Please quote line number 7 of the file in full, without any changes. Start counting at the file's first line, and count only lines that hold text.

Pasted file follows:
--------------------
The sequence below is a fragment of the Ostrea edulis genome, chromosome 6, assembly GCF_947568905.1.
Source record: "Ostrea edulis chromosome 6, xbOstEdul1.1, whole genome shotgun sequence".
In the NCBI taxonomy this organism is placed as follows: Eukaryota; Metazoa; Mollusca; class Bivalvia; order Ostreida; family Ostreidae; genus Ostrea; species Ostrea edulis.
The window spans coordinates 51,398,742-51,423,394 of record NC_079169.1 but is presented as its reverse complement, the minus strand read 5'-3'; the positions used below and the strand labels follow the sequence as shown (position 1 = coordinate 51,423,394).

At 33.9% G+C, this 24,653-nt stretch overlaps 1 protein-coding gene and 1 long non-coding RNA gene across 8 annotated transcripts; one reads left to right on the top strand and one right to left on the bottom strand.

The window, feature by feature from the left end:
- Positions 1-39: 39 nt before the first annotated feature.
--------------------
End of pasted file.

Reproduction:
- Positions 1-39: 39 nt before the first annotated feature.